Join Professor Eddie Glaude Jr. as he reads from his forthcoming book Begin Again: James Baldwin's America and Its Urgent Lessons for Our Own.
"As I looked out onto the ruins and thought of the election of Donald Trump and the ugliness that consumed my country, I asked myself: What do you do when you have lost faith in the place you call home? That wasn't quite the right way to put it: I never really had faith in the United States in the strongest sense of the word. I hoped that one day white people here would finally leave behind the belief that they mattered more. But what do you do when this glimmer of hope fades, and you are left with the belief that white people will never change—that the country, no matter what we do, will remain basically the same?
Amid the rubble of the construction site and the signs promising luxurious living, I thought of Baldwin's witness in his later years as an answer to my questions and part of the reason why I needed to write this book. He grappled with profound disillusionment after the murder of Dr. King and yet held on to his faith in the possibility of a moment when we could all be fully ourselves, what he referred to as a New Jerusalem. I had to understand how he did that, and what resources, as he confronted his dark America, he might offer me as I confront the darkness of my own.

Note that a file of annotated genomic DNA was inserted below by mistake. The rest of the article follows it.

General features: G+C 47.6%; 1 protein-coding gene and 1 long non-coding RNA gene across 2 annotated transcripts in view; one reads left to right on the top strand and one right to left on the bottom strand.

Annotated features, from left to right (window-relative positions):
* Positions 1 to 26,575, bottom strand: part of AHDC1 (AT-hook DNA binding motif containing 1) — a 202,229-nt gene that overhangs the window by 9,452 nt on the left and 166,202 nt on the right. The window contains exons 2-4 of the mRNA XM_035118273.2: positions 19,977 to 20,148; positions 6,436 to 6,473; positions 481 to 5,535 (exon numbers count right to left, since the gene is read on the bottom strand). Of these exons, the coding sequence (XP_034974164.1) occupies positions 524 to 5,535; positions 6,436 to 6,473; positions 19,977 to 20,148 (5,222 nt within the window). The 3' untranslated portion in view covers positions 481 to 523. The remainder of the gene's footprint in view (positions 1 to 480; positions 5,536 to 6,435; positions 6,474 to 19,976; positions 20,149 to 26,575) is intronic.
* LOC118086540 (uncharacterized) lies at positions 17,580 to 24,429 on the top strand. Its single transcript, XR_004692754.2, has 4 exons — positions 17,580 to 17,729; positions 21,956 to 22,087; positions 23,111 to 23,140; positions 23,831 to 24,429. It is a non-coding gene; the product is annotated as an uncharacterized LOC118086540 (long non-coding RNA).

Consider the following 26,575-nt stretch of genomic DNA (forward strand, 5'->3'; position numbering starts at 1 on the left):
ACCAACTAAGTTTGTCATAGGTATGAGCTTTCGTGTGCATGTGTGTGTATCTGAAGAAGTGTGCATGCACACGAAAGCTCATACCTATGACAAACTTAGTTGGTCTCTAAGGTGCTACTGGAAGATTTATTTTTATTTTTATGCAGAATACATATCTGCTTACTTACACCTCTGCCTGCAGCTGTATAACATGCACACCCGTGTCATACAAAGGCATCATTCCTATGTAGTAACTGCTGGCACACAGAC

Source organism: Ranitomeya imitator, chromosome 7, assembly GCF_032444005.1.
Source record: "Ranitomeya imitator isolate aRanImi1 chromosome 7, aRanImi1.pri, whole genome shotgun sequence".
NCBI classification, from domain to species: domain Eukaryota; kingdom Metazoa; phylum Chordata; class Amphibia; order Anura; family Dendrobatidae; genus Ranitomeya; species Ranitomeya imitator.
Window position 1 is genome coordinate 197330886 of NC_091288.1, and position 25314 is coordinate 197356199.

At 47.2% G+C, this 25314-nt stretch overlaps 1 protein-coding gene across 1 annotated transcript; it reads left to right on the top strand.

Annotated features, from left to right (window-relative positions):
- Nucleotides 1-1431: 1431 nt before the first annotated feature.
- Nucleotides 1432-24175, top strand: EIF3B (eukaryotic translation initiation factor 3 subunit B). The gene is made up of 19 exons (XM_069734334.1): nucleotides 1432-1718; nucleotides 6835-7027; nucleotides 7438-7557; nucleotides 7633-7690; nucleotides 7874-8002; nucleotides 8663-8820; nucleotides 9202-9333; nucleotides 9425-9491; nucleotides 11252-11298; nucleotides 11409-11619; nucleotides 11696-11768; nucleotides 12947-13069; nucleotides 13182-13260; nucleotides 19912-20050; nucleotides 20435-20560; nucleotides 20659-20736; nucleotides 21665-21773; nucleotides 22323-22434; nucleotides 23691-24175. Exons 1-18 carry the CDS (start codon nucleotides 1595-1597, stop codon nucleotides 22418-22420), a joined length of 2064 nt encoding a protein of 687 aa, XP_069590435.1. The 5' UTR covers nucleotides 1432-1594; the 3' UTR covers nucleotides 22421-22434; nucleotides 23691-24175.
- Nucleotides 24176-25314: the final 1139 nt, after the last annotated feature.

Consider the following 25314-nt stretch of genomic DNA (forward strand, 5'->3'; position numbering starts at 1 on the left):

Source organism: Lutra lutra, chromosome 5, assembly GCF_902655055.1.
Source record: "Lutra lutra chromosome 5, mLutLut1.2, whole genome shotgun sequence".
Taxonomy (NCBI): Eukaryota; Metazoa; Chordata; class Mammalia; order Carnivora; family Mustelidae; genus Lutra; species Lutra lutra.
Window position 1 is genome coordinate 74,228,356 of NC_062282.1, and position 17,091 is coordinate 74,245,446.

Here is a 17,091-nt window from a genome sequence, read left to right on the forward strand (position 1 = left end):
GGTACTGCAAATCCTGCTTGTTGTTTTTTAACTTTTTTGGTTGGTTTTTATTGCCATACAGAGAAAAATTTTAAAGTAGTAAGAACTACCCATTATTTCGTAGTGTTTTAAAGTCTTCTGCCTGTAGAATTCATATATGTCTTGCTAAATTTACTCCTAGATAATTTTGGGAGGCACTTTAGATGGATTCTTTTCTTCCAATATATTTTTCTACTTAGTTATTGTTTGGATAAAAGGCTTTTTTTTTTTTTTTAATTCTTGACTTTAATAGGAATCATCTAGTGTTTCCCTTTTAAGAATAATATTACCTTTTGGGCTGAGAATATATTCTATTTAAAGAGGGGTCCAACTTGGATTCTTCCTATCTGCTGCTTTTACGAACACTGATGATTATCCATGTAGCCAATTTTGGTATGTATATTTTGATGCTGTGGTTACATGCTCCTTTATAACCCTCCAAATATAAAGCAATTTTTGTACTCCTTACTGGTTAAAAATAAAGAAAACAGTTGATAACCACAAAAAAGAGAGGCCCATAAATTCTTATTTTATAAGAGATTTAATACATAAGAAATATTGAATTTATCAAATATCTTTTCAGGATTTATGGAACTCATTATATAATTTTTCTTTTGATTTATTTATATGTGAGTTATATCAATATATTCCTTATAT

In the documentary James Baldwin: The Price of the Ticket, Baldwin's brother David powerfully recounted Jimmy's summation of his life; in that, I heard what I needed to do:
I pray I've done my work...when I've gone from here, and all the turmoil, through the wreckage and rubble, and through whatever, when someone finds themselves digging through the ruins,...I pray that somewhere in that wreckage they'll find me, somewhere in that wreckage that they use something I've left behind.
I started digging, and Begin Again is what I found."
Hear more from Glaude's reading here.